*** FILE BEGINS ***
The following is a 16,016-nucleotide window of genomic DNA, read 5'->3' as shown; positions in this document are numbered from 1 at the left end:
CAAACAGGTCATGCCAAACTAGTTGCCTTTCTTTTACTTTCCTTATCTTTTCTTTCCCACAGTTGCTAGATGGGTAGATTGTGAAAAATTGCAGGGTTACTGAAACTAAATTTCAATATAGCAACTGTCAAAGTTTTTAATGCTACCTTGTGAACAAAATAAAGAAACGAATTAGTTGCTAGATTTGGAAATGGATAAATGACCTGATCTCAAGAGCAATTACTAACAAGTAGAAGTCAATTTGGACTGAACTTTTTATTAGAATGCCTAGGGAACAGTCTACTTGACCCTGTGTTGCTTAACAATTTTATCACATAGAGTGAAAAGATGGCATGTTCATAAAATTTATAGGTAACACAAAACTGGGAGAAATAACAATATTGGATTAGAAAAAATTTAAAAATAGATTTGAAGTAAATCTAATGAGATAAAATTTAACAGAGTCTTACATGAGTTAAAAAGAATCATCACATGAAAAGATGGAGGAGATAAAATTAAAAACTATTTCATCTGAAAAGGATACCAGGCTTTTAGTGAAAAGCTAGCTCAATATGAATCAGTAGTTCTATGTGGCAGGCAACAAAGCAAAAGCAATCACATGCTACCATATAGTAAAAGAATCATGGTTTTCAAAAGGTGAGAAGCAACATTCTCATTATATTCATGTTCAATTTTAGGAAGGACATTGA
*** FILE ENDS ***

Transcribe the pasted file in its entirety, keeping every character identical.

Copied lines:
The following is a 16,016-nucleotide window of genomic DNA, read 5'->3' as shown; positions in this document are numbered from 1 at the left end:
CAAACAGGTCATGCCAAACTAGTTGCCTTTCTTTTACTTTCCTTATCTTTTCTTTCCCACAGTTGCTAGATGGGTAGATTGTGAAAAATTGCAGGGTTACTGAAACTAAATTTCAATATAGCAACTGTCAAAGTTTTTAATGCTACCTTGTGAACAAAATAAAGAAACGAATTAGTTGCTAGATTTGGAAATGGATAAATGACCTGATCTCAAGAGCAATTACTAACAAGTAGAAGTCAATTTGGACTGAACTTTTTATTAGAATGCCTAGGGAACAGTCTACTTGACCCTGTGTTGCTTAACAATTTTATCACATAGAGTGAAAAGATGGCATGTTCATAAAATTTATAGGTAACACAAAACTGGGAGAAATAACAATATTGGATTAGAAAAAATTTAAAAATAGATTTGAAGTAAATCTAATGAGATAAAATTTAACAGAGTCTTACATGAGTTAAAAAGAATCATCACATGAAAAGATGGAGGAGATAAAATTAAAAACTATTTCATCTGAAAAGGATACCAGGCTTTTAGTGAAAAGCTAGCTCAATATGAATCAGTAGTTCTATGTGGCAGGCAACAAAGCAAAAGCAATCACATGCTACCATATAGTAAAAGAATCATGGTTTTCAAAAGGTGAGAAGCAACATTCTCATTATATTCATGTTCAATTTTAGGAAGGACATTGA